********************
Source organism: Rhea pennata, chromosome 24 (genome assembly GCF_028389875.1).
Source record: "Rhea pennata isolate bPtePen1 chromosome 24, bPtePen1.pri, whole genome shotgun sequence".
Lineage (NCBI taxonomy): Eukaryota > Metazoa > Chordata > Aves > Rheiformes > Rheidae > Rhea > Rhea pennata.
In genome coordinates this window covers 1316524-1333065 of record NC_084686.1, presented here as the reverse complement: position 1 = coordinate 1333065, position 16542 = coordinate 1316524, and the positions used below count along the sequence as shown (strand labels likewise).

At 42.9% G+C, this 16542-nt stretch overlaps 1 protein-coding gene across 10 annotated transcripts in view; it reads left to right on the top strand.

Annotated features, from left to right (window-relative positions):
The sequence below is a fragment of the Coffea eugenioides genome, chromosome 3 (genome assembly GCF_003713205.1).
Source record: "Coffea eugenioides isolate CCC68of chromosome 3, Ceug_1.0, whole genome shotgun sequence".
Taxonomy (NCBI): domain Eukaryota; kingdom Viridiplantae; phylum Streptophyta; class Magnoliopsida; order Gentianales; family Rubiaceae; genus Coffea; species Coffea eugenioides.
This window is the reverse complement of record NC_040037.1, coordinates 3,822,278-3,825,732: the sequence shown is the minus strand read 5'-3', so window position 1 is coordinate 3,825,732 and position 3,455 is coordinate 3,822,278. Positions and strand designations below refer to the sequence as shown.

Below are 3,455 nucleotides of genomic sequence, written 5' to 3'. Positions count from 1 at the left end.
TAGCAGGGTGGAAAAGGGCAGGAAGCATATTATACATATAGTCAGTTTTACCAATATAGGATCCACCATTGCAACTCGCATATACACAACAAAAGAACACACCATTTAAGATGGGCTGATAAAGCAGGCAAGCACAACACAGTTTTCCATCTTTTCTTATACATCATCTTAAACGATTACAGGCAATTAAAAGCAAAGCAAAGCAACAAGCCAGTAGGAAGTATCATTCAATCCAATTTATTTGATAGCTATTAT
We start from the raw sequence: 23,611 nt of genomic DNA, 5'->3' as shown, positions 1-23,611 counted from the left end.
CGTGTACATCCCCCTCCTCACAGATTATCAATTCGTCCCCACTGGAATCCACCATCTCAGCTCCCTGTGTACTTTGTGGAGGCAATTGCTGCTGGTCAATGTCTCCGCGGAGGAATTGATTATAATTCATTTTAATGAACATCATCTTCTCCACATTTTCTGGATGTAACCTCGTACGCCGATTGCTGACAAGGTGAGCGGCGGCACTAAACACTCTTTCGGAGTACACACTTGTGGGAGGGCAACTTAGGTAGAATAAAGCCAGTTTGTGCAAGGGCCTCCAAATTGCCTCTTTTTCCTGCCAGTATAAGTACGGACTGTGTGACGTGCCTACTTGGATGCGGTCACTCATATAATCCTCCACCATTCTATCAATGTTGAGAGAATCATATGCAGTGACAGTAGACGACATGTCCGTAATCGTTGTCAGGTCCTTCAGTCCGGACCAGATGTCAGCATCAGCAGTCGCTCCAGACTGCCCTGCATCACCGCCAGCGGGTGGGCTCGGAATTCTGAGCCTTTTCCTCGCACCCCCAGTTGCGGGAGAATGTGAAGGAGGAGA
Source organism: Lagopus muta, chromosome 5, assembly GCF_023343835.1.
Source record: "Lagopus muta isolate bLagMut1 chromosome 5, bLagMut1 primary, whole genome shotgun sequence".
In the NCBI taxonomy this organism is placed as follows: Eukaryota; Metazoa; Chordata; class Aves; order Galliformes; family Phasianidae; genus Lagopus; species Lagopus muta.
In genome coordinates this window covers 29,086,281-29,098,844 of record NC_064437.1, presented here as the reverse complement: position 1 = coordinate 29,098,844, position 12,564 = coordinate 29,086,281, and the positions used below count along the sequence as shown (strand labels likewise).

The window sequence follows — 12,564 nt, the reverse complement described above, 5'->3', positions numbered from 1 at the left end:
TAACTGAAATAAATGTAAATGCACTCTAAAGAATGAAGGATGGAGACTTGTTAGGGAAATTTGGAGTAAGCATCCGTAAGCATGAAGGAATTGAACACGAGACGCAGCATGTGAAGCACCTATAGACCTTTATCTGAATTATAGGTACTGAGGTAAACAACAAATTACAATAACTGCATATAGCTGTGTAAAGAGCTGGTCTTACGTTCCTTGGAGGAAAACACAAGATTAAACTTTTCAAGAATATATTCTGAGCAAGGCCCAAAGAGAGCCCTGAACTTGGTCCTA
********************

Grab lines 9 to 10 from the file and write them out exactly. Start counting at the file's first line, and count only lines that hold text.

Taxonomy (NCBI): domain Eukaryota; kingdom Viridiplantae; phylum Streptophyta; class Magnoliopsida; order Gentianales; family Rubiaceae; genus Coffea; species Coffea eugenioides.
This window is the reverse complement of record NC_040037.1, coordinates 3,822,278-3,825,732: the sequence shown is the minus strand read 5'-3', so window position 1 is coordinate 3,825,732 and position 3,455 is coordinate 3,822,278. Positions and strand designations below refer to the sequence as shown.